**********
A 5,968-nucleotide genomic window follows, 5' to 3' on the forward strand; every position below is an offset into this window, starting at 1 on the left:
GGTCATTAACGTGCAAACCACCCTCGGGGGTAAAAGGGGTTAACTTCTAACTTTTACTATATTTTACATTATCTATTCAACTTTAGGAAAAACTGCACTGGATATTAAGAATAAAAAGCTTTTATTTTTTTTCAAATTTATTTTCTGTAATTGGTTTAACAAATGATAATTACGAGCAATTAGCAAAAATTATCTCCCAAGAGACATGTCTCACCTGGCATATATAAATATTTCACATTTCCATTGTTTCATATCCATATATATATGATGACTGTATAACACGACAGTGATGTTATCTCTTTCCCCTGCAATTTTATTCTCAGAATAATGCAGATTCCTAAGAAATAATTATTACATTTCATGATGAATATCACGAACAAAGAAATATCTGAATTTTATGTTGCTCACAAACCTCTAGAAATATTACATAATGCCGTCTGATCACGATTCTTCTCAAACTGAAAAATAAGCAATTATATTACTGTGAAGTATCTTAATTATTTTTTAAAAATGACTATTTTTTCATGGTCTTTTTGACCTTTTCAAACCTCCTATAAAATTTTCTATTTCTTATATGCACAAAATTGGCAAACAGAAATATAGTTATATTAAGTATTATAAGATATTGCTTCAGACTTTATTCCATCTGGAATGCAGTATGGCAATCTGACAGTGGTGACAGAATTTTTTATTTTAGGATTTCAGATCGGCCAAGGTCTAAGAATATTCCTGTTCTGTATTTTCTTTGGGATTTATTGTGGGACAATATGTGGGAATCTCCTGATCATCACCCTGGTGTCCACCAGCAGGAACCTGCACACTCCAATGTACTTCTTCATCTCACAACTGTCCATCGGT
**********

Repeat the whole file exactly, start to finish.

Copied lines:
A 5,968-nucleotide genomic window follows, 5' to 3' on the forward strand; every position below is an offset into this window, starting at 1 on the left:
GGTCATTAACGTGCAAACCACCCTCGGGGGTAAAAGGGGTTAACTTCTAACTTTTACTATATTTTACATTATCTATTCAACTTTAGGAAAAACTGCACTGGATATTAAGAATAAAAAGCTTTTATTTTTTTTCAAATTTATTTTCTGTAATTGGTTTAACAAATGATAATTACGAGCAATTAGCAAAAATTATCTCCCAAGAGACATGTCTCACCTGGCATATATAAATATTTCACATTTCCATTGTTTCATATCCATATATATATGATGACTGTATAACACGACAGTGATGTTATCTCTTTCCCCTGCAATTTTATTCTCAGAATAATGCAGATTCCTAAGAAATAATTATTACATTTCATGATGAATATCACGAACAAAGAAATATCTGAATTTTATGTTGCTCACAAACCTCTAGAAATATTACATAATGCCGTCTGATCACGATTCTTCTCAAACTGAAAAATAAGCAATTATATTACTGTGAAGTATCTTAATTATTTTTTAAAAATGACTATTTTTTCATGGTCTTTTTGACCTTTTCAAACCTCCTATAAAATTTTCTATTTCTTATATGCACAAAATTGGCAAACAGAAATATAGTTATATTAAGTATTATAAGATATTGCTTCAGACTTTATTCCATCTGGAATGCAGTATGGCAATCTGACAGTGGTGACAGAATTTTTTATTTTAGGATTTCAGATCGGCCAAGGTCTAAGAATATTCCTGTTCTGTATTTTCTTTGGGATTTATTGTGGGACAATATGTGGGAATCTCCTGATCATCACCCTGGTGTCCACCAGCAGGAACCTGCACACTCCAATGTACTTCTTCATCTCACAACTGTCCATCGGT